It has also now become apparent that ever-present attorney Anthony Paesano, whose firm has in the past and is currently representing Corix, Ogburn, and Sean Zarinegar, knew about at least one instance of a forged Flores signature.  Within correspondence with Flores' attorney, Jennifer Trowbridge (Flores has waived attorney-client privilege in this case) Paesano acknowledges an instance of a case of a forged Flores initialing an a Board of Directors Consent document by Ogburn, but states that Flores gave Ogburn permission to do so. Of course Flores denies that he gave any consent to resolution, which is logical considering that he did not know that he was purportedly a member of the board. Paesano appears to be desperately defending Ogburn's actions.

Within the email thread between Trowbridge and Paesano, Ogburn is accused of several indiscretions, including that of unilaterally entering Corix into the agreement with Chief William Bills, which I spoke about in my previous blog post. While Paesano states that he thought he was speaking to Chief Bills himself during one call, suddenly he was not so sure. It is not clear whether any investigation by Paesano was ever conducted. And if not, why not?

As Chief Bills has testified, no such conversation took place. His name was forged on the Farm Lease Agreement. At a minimum, Paesano knew, or at least should have known, as late as last summer that something was smelly at Corix and with Michael Ogburn. Ah, but he knew sooner. Much sooner.

It is beyond a shadow of a doubt, for example, that Paesano knew, or should have known, that Michael Ogburn is a bad actor. When he facilitated the transaction that transferred control of Corix between recidivist securities fraud violators Sean Zarinegar and Michael Ogburn, Paesano knew, or should have known, that he was exposing the public to a heap of trouble.

I recently discovered other litigation that Ogburn and his wife are involved in in which they are directly and indirectly accused of embezzlement, fraud and securities fraud. In this particular case, Ogburn misrepresented himself with phony background and skills and a forged letter of credit from Wells Fargo Bank, so he could con himself into the position of COO and CFO of Scanware, Inc., As for his indiscretions with Scanware, I'll let the complaint speak for itself:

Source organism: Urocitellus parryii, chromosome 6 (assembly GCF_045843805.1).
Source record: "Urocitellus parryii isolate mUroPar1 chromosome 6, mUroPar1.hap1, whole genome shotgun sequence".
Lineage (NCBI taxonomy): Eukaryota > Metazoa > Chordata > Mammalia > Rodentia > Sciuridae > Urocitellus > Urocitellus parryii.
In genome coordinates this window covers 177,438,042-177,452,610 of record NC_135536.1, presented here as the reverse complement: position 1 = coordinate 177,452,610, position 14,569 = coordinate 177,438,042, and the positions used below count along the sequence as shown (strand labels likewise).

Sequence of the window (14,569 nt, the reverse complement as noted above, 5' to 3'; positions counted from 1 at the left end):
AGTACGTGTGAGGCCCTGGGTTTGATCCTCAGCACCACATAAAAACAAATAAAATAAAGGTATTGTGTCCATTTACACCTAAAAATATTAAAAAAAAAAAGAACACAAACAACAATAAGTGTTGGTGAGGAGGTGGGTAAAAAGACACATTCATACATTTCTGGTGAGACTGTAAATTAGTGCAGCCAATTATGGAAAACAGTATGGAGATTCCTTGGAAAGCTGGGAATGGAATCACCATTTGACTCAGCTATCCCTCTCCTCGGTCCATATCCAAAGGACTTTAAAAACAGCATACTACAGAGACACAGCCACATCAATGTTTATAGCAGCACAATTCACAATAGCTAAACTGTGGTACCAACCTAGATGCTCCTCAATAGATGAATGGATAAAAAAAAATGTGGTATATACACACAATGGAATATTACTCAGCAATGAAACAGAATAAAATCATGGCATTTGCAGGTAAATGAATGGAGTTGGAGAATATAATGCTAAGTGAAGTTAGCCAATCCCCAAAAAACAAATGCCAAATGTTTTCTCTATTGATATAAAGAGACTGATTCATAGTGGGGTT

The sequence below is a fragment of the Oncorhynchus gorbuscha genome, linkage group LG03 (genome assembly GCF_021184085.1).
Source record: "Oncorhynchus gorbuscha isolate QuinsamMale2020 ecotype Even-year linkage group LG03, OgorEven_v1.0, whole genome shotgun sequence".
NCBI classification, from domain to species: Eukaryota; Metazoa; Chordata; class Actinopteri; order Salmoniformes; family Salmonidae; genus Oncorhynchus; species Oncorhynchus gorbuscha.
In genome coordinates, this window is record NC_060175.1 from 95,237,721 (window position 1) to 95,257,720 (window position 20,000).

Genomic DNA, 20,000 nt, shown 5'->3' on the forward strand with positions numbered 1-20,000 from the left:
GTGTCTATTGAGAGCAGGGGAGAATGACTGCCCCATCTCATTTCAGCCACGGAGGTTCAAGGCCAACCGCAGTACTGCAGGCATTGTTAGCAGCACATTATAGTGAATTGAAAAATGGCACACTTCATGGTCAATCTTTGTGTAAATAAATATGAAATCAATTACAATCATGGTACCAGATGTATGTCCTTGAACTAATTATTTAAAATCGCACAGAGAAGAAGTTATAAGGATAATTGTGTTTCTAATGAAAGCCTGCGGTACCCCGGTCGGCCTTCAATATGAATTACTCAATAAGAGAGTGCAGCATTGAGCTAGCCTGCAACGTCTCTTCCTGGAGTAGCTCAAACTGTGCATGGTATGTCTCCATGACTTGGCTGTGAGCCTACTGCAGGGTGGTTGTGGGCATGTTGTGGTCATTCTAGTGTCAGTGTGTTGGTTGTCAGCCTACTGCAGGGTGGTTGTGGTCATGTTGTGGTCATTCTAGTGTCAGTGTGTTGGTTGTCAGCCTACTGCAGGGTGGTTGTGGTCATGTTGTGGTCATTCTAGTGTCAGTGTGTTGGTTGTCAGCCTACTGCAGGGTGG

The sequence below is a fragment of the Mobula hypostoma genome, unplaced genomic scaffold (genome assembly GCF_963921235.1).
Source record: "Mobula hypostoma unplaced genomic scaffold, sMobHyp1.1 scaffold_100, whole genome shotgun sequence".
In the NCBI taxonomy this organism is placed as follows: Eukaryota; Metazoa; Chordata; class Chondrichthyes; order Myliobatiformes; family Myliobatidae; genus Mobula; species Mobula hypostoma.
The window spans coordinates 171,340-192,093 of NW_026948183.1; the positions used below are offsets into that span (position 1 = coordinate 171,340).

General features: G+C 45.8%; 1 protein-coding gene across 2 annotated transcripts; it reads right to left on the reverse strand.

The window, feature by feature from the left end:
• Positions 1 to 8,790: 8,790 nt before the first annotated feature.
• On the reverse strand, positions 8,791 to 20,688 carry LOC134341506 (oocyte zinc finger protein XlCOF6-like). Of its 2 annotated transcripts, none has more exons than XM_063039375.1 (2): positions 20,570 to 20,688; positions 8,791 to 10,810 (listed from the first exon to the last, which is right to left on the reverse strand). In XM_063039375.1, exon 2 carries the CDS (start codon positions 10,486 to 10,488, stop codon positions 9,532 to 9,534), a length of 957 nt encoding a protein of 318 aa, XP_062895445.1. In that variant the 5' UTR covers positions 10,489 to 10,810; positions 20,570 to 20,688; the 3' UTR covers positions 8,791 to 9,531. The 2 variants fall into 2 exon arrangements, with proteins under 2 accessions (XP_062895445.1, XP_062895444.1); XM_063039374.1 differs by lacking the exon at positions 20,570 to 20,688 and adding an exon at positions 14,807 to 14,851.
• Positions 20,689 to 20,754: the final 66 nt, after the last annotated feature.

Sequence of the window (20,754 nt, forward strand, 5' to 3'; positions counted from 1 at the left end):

In February 2015, just months after it was formed, Scanware filed to undertake a public offering of securities by filing an S-1 registration statement with the Securities and Exchange Commission. Commencing in about February 2015, Mr. Ogburn began selling approximately 2,926,000 shares of Common Stock at a price of $0.10 per share, the price proposed in the S-1, to approximately 31 persons. However, at time Mr. Ogburn began selling the shares the SEC had not declared the S-1 effective and, as a result, sale of the shares of Common Stock was not allowed.
Scanware later learned in September 2015 that Mr. Ogburn knew that he should not have sold the securities but did it anyway, that he did not have a list of all investors who purchased the stock, and that he paid or agreed to pay sales commission in cash or stock to persons for selling certain shares of the Common Stock and the recipients of such commissions were not registered broker dealers. Pursuant to federal and state laws, Scanware may not pay commissions to unregistered broker dealers. At the time, the Board of Directors of Scanware and other officers had no knowledge that the sale of stock was unlawful and had no knowledge of the unlawful ommissions.
Scanware also learned in September 2015 that it was paying Mr. Ogburn’s salary as a 1099 payment to his company, Lightwave Capital, which was held in Ms. Ogburn’s name.
Scanware also later learned that Mr. Ogburn was selling his own restricted stock to other purchasers, either directly or through his company, Lightwave Capital, at a price lower than the price of the Company’s shares.
Scanware is informed and believes that such sales did not comply with federal and state securities laws.
Ogburn and his wife are accused of using the proceeds from the illegal stock sales to pay their own exuberant salaries. It is unquestionable that at a minimum, Anthony Paesano knew of these allegations at the time he facilitated the acquisition of control of Corix by Ogburn. It was he who arranged for California counsel for the Ogburns. The Ogburns' turn to criminal activities may be acts of inexcusable desperation. During the summer of 2016, following a court trial, they were thrown out of their Lake Forest, California home for failure to pay rent. Recently, Michael had a $10,000 judgment entered against him for failing to pay his American Express bill. That's right, this financial genius couldn't pay a $10,000 Amex bill.